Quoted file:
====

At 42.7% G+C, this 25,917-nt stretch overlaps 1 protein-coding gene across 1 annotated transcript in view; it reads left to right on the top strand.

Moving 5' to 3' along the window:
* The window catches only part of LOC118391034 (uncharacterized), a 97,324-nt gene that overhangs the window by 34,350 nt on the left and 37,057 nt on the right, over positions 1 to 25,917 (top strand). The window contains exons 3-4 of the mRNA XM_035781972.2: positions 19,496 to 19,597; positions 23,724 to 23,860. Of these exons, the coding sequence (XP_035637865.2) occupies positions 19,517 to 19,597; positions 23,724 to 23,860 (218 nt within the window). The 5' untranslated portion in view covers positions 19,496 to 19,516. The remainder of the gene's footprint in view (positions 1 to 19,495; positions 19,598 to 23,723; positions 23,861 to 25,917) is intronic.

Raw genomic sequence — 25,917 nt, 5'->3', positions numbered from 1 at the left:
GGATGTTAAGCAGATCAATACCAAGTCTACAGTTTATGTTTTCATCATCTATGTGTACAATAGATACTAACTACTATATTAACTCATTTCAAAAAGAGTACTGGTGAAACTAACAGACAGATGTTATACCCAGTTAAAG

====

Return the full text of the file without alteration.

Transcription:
At 42.7% G+C, this 25,917-nt stretch overlaps 1 protein-coding gene across 1 annotated transcript in view; it reads left to right on the top strand.

Moving 5' to 3' along the window:
* The window catches only part of LOC118391034 (uncharacterized), a 97,324-nt gene that overhangs the window by 34,350 nt on the left and 37,057 nt on the right, over positions 1 to 25,917 (top strand). The window contains exons 3-4 of the mRNA XM_035781972.2: positions 19,496 to 19,597; positions 23,724 to 23,860. Of these exons, the coding sequence (XP_035637865.2) occupies positions 19,517 to 19,597; positions 23,724 to 23,860 (218 nt within the window). The 5' untranslated portion in view covers positions 19,496 to 19,516. The remainder of the gene's footprint in view (positions 1 to 19,495; positions 19,598 to 23,723; positions 23,861 to 25,917) is intronic.

Raw genomic sequence — 25,917 nt, 5'->3', positions numbered from 1 at the left:
GGATGTTAAGCAGATCAATACCAAGTCTACAGTTTATGTTTTCATCATCTATGTGTACAATAGATACTAACTACTATATTAACTCATTTCAAAAAGAGTACTGGTGAAACTAACAGACAGATGTTATACCCAGTTAAAG